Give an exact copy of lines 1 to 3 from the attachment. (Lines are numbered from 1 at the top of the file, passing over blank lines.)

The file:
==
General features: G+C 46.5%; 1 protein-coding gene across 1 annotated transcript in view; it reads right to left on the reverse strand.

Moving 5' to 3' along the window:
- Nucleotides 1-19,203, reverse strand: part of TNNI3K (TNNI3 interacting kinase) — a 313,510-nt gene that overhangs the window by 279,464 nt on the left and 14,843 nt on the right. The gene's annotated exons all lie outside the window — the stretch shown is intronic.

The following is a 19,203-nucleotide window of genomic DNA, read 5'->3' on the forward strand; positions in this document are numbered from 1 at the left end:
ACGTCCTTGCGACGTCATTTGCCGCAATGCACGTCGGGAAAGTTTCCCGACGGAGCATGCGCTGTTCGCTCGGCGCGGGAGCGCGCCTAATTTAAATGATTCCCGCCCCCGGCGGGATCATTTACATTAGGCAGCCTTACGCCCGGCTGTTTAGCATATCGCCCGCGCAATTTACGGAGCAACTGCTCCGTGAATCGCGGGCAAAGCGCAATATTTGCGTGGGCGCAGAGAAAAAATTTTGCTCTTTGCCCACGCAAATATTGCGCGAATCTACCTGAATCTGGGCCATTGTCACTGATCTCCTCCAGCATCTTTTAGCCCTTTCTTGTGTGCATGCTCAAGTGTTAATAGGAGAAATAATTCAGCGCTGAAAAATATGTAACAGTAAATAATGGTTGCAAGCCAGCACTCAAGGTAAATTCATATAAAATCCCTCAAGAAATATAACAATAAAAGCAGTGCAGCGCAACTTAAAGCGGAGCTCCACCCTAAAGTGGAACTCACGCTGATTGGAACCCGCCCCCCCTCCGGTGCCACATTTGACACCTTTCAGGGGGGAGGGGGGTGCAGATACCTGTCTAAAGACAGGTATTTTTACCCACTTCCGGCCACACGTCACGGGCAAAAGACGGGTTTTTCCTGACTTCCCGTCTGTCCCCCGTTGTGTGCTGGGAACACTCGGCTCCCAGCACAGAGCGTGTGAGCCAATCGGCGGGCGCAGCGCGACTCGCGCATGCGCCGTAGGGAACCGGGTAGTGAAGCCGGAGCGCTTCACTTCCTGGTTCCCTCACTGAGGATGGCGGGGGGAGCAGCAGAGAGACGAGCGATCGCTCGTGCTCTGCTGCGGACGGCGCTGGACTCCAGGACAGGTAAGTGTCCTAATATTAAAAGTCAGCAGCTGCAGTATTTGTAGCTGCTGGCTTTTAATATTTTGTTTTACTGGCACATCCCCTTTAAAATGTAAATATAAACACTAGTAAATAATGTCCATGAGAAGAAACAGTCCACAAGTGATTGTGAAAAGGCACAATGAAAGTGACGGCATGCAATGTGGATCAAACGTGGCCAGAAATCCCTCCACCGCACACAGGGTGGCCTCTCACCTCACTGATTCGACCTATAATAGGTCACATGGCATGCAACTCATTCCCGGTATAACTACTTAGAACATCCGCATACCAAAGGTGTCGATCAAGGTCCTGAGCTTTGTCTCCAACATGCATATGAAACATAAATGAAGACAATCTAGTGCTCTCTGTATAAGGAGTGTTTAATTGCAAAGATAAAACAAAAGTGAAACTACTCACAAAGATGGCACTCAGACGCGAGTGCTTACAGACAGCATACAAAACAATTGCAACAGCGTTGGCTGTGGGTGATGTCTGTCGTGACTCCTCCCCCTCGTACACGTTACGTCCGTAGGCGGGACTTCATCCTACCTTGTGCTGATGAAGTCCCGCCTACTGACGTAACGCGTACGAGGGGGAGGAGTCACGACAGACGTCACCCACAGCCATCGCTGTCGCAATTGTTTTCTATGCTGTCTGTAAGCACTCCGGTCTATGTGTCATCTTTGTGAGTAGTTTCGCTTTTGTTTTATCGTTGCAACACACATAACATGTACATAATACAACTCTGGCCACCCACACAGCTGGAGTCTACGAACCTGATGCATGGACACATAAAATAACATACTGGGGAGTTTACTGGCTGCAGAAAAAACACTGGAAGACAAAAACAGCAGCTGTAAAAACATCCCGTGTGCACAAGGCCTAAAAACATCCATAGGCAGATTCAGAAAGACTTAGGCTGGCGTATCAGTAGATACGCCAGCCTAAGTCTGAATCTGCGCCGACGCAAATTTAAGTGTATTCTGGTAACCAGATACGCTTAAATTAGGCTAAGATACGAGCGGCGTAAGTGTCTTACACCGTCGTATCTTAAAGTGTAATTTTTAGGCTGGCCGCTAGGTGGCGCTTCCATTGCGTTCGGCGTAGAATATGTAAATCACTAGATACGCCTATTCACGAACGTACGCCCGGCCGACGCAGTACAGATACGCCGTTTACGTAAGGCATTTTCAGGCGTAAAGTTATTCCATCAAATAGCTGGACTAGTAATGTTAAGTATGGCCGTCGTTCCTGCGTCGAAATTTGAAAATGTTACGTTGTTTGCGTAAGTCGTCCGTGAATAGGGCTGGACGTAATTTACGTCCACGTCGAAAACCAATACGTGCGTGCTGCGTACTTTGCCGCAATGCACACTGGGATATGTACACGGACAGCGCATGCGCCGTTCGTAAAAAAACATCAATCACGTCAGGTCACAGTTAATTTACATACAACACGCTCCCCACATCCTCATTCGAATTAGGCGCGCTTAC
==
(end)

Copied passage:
General features: G+C 46.5%; 1 protein-coding gene across 1 annotated transcript in view; it reads right to left on the reverse strand.

Moving 5' to 3' along the window:
- Nucleotides 1-19,203, reverse strand: part of TNNI3K (TNNI3 interacting kinase) — a 313,510-nt gene that overhangs the window by 279,464 nt on the left and 14,843 nt on the right. The gene's annotated exons all lie outside the window — the stretch shown is intronic.